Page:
It’s no secret that a well-designed page on an eCommerce website entices consumers to buy more. But it must also be clearly and intuitively laid out to naturally guide the user and help them find the information they seek, like related products, sizes and colours, and price. Then there’s no point in designing anything if the page can’t function well and allow users to browse and buy with ease. Creating catalogues and inventories, maintaining secure payment platforms, shopping carts, promotional codes, and so on all come down to the web developer.
The same report found that 59% of customers said that being able to shop on their mobile was also important in the decision-making process. A web designer and developer both work together to create the mobile version of an online shop so that it’s easy and pleasurable to use.
Although usually more technically driven, web developers also generally understand user experience. This component drives web design to be user-focused and helps guide a person naturally around a website with visual cues.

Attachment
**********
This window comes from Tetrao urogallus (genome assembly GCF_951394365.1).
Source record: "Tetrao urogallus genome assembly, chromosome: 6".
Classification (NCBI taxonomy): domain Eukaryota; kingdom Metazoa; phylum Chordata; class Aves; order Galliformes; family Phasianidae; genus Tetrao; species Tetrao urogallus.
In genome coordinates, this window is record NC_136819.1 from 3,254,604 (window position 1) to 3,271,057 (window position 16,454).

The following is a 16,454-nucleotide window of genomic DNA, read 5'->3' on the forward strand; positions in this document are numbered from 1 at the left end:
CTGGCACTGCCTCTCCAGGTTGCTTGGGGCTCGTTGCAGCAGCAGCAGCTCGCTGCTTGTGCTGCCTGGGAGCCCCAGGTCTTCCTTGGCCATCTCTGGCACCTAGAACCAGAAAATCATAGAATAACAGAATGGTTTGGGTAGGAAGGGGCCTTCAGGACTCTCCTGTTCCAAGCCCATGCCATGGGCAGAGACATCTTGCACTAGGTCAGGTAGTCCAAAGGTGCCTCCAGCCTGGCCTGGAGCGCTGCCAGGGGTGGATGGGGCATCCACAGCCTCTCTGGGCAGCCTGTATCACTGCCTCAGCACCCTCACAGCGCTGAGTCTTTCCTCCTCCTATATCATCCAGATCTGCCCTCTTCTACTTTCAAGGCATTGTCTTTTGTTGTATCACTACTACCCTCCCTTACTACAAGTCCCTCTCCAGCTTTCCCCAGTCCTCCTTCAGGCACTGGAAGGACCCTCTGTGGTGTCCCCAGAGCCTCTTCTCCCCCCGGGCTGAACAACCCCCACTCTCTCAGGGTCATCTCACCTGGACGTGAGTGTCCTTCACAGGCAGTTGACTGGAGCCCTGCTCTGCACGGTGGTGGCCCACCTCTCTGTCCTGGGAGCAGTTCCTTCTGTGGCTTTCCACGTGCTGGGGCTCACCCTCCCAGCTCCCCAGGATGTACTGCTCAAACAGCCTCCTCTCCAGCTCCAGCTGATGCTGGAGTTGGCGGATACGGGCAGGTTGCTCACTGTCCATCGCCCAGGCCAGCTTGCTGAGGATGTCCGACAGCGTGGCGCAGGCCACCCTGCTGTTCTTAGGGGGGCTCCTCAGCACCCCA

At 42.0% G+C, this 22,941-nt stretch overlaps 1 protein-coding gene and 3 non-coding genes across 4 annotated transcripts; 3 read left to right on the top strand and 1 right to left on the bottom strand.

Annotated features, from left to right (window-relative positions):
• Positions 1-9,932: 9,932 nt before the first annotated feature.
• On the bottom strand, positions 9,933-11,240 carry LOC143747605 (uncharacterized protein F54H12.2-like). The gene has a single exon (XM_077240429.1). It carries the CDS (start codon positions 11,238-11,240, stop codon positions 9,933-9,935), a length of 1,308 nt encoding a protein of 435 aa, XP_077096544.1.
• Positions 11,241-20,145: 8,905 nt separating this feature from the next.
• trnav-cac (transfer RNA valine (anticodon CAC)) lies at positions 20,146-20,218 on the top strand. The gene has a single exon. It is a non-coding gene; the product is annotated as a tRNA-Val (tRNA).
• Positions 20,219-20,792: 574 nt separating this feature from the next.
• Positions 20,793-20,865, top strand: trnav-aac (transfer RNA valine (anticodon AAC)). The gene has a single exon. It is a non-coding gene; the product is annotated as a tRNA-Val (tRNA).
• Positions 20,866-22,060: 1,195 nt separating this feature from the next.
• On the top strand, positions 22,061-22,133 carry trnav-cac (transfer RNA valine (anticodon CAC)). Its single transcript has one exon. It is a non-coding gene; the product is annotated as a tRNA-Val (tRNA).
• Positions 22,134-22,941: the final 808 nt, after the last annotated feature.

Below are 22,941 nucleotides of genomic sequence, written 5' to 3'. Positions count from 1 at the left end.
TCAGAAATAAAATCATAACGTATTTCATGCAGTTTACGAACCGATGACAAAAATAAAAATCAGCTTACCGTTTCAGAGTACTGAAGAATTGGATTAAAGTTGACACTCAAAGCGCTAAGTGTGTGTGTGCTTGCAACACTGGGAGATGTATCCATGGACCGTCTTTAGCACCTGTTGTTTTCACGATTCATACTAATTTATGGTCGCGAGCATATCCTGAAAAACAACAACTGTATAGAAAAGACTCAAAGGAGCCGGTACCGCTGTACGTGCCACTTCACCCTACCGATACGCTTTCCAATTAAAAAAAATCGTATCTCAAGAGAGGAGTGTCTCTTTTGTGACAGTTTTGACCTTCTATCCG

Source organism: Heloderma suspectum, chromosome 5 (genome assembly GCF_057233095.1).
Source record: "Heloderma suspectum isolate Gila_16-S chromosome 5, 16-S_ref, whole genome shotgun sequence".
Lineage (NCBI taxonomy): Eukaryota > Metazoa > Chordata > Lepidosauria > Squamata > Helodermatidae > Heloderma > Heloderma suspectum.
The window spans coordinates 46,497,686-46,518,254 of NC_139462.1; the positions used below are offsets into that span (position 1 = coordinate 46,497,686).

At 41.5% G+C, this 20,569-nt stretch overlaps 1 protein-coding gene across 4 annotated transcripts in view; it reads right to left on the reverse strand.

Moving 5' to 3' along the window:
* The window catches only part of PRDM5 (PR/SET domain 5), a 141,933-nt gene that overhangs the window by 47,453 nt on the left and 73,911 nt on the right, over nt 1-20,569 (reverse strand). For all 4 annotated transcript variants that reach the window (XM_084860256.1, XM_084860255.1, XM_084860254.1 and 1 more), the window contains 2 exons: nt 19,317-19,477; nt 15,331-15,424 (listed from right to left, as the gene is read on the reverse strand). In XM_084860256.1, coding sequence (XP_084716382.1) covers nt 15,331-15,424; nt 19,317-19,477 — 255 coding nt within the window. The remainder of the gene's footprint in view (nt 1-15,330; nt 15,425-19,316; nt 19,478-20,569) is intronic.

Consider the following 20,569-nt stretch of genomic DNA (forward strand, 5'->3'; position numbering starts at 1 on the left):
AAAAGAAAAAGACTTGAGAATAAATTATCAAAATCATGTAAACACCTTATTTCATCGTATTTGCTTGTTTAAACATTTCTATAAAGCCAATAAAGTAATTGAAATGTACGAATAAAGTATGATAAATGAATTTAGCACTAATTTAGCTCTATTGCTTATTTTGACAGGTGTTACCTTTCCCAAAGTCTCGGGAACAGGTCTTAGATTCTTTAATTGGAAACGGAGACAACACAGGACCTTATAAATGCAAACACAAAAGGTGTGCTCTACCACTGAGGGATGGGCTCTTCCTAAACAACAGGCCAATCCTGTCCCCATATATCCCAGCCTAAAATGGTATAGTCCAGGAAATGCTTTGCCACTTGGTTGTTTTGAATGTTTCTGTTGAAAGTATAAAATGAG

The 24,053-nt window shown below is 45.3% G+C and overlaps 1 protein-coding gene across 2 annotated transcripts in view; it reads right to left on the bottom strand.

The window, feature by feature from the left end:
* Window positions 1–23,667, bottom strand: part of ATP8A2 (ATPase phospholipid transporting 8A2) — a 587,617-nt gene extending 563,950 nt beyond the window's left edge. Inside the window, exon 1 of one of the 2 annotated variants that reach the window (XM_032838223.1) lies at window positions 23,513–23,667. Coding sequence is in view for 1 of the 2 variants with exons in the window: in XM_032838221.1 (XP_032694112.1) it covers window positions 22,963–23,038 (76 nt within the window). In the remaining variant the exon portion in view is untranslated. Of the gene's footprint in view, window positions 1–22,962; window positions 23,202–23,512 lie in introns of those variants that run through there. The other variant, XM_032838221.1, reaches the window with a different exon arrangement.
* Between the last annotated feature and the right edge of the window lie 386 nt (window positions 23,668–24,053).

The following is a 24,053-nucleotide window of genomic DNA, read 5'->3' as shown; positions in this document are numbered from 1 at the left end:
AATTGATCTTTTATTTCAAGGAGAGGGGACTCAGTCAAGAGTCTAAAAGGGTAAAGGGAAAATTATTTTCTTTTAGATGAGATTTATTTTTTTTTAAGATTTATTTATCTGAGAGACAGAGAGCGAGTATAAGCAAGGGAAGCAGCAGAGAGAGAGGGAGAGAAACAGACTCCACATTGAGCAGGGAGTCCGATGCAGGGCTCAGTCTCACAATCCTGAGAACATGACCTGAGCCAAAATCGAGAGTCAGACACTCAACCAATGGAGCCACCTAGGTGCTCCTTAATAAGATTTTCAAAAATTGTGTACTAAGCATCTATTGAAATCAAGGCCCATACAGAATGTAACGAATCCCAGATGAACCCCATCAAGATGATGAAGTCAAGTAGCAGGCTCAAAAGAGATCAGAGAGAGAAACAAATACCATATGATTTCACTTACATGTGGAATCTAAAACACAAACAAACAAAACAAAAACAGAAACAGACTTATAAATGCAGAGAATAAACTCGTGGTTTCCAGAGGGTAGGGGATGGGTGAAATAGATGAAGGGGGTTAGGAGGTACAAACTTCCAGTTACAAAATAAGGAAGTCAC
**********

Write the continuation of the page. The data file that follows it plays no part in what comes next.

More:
Whatever the skills involved, it’s helpful to have a direct line between the web designer and web developer to ensure communication is clear and tweaks can be ironed out along the course of the project.
If you’re considering becoming a web designer or web developer, find some helpful guidance in our blog.
Looking at the role of a web designer in a bit more detail, it’s a much more complex position than simply ‘making a website look good’. It’s the responsibility of the web designer to understand all aspects of a brand’s visual identity and weave them into a website that lives and breathes that brand. But the designer will also be considering:
Graphic designers are trained in software like Photoshop, Illustrator, Indesign, and Sketch. But web designers will also use tools like Figma, a prototyping tool used to mock-up web page designs, and HotJar, a behaviour analytics tool to help them understand where users frequently move their cursors and click on a page.